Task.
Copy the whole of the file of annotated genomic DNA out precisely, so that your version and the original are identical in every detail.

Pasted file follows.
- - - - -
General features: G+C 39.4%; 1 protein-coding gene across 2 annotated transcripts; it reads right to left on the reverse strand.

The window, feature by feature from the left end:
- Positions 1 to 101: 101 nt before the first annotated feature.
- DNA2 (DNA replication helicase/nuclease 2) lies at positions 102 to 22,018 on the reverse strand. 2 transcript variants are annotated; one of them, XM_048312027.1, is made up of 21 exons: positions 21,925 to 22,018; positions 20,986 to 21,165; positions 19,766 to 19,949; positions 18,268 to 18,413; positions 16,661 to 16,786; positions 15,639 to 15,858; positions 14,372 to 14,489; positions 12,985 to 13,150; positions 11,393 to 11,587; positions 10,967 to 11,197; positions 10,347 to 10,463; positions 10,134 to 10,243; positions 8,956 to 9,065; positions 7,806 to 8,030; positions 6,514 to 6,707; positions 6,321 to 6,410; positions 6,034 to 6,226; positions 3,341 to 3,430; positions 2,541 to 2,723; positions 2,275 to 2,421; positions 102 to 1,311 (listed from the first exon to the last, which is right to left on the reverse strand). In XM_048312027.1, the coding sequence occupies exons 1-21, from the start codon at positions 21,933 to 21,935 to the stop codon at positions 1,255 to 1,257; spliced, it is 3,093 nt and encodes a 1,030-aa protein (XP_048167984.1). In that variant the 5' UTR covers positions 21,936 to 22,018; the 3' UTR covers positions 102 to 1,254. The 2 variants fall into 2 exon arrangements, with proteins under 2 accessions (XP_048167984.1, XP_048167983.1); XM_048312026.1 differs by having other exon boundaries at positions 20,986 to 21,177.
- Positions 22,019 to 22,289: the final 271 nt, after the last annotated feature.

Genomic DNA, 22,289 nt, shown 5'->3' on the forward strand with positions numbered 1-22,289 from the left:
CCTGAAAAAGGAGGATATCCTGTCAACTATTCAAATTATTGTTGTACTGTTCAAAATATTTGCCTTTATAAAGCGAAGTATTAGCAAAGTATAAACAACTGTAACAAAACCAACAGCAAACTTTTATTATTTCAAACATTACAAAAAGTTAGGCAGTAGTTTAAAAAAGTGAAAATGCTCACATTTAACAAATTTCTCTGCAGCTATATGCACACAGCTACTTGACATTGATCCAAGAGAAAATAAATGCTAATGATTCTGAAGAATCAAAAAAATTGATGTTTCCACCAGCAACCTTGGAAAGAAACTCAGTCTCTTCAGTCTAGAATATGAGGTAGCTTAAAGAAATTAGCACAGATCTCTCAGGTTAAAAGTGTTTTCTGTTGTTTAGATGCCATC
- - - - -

General features: G+C 39.4%; 1 protein-coding gene across 2 annotated transcripts; it reads right to left on the reverse strand.

The window, feature by feature from the left end:
- Positions 1 to 101: 101 nt before the first annotated feature.
- DNA2 (DNA replication helicase/nuclease 2) lies at positions 102 to 22,018 on the reverse strand. 2 transcript variants are annotated; one of them, XM_048312027.1, is made up of 21 exons: positions 21,925 to 22,018; positions 20,986 to 21,165; positions 19,766 to 19,949; positions 18,268 to 18,413; positions 16,661 to 16,786; positions 15,639 to 15,858; positions 14,372 to 14,489; positions 12,985 to 13,150; positions 11,393 to 11,587; positions 10,967 to 11,197; positions 10,347 to 10,463; positions 10,134 to 10,243; positions 8,956 to 9,065; positions 7,806 to 8,030; positions 6,514 to 6,707; positions 6,321 to 6,410; positions 6,034 to 6,226; positions 3,341 to 3,430; positions 2,541 to 2,723; positions 2,275 to 2,421; positions 102 to 1,311 (listed from the first exon to the last, which is right to left on the reverse strand). In XM_048312027.1, the coding sequence occupies exons 1-21, from the start codon at positions 21,933 to 21,935 to the stop codon at positions 1,255 to 1,257; spliced, it is 3,093 nt and encodes a 1,030-aa protein (XP_048167984.1). In that variant the 5' UTR covers positions 21,936 to 22,018; the 3' UTR covers positions 102 to 1,254. The 2 variants fall into 2 exon arrangements, with proteins under 2 accessions (XP_048167984.1, XP_048167983.1); XM_048312026.1 differs by having other exon boundaries at positions 20,986 to 21,177.
- Positions 22,019 to 22,289: the final 271 nt, after the last annotated feature.

Genomic DNA, 22,289 nt, shown 5'->3' on the forward strand with positions numbered 1-22,289 from the left:
CCTGAAAAAGGAGGATATCCTGTCAACTATTCAAATTATTGTTGTACTGTTCAAAATATTTGCCTTTATAAAGCGAAGTATTAGCAAAGTATAAACAACTGTAACAAAACCAACAGCAAACTTTTATTATTTCAAACATTACAAAAAGTTAGGCAGTAGTTTAAAAAAGTGAAAATGCTCACATTTAACAAATTTCTCTGCAGCTATATGCACACAGCTACTTGACATTGATCCAAGAGAAAATAAATGCTAATGATTCTGAAGAATCAAAAAAATTGATGTTTCCACCAGCAACCTTGGAAAGAAACTCAGTCTCTTCAGTCTAGAATATGAGGTAGCTTAAAGAAATTAGCACAGATCTCTCAGGTTAAAAGTGTTTTCTGTTGTTTAGATGCCATC